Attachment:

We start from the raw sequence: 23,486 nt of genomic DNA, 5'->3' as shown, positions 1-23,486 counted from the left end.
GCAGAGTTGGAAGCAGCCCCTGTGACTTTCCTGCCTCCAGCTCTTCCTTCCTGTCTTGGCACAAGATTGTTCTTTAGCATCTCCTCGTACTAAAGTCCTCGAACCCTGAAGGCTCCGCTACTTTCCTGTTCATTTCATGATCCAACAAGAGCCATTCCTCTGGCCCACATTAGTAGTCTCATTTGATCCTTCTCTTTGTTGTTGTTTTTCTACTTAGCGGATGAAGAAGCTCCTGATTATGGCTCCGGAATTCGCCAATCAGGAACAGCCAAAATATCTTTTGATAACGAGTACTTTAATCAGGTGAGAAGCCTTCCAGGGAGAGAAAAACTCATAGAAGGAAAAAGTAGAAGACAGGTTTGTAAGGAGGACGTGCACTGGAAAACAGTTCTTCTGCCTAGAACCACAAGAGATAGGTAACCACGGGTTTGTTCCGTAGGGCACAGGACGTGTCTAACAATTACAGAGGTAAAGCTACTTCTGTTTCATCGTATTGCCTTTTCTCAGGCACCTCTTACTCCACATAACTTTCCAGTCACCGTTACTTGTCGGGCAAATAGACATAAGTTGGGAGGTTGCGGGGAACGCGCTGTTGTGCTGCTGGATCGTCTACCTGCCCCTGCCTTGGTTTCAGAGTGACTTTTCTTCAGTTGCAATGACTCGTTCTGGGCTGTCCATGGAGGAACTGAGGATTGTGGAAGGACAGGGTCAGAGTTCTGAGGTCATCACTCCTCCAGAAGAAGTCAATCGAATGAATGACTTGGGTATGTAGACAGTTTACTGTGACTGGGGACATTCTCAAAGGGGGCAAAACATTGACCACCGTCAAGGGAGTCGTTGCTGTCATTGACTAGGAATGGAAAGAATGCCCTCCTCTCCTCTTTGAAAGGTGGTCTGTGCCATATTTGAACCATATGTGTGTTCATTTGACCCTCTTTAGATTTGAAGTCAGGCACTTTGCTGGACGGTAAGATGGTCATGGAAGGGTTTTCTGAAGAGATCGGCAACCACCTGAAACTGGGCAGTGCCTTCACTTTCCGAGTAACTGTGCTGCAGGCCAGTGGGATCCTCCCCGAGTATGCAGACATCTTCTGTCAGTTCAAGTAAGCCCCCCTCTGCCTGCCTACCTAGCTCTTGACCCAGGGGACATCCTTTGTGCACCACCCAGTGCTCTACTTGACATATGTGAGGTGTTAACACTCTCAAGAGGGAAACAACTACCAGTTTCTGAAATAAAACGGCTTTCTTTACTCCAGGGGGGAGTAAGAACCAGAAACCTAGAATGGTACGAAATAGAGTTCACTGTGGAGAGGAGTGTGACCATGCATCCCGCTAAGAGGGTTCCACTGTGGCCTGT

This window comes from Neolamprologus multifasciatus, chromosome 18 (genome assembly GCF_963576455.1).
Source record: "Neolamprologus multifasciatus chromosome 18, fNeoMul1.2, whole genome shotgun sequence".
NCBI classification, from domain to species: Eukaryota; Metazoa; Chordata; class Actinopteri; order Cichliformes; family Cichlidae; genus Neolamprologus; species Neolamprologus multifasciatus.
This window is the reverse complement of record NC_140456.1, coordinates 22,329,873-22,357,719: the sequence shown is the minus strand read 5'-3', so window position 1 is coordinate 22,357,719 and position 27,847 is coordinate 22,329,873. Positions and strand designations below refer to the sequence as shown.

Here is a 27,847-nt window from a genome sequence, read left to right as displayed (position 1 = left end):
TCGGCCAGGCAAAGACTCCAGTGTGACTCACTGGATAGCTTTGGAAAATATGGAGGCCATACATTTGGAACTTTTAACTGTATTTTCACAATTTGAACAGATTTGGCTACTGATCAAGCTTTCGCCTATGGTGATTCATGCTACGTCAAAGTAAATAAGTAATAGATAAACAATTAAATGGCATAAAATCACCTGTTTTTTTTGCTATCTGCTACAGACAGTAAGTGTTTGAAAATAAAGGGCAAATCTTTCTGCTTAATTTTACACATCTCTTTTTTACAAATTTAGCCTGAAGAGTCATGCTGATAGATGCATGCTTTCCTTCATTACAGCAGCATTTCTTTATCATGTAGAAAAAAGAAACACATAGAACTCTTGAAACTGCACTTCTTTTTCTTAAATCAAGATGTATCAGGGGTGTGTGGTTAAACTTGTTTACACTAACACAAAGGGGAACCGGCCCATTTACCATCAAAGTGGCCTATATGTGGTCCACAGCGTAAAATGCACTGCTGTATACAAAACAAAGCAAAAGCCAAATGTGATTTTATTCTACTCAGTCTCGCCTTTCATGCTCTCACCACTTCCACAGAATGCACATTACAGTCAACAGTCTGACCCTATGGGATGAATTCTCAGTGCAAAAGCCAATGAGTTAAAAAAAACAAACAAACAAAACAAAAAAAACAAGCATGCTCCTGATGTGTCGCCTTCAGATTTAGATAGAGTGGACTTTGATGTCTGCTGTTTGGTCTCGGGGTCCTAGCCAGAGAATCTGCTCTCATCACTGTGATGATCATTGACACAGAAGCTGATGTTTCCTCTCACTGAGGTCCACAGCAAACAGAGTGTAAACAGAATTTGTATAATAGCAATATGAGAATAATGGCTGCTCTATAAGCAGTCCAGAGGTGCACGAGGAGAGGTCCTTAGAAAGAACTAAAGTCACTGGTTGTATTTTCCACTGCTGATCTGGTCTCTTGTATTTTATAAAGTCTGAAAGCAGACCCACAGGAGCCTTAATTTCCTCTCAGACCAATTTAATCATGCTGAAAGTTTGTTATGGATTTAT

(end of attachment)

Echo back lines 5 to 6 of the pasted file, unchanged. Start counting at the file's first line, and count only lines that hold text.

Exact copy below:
NCBI classification, from domain to species: Eukaryota; Metazoa; Chordata; class Actinopteri; order Cichliformes; family Cichlidae; genus Neolamprologus; species Neolamprologus multifasciatus.
This window is the reverse complement of record NC_140456.1, coordinates 22,329,873-22,357,719: the sequence shown is the minus strand read 5'-3', so window position 1 is coordinate 22,357,719 and position 27,847 is coordinate 22,329,873. Positions and strand designations below refer to the sequence as shown.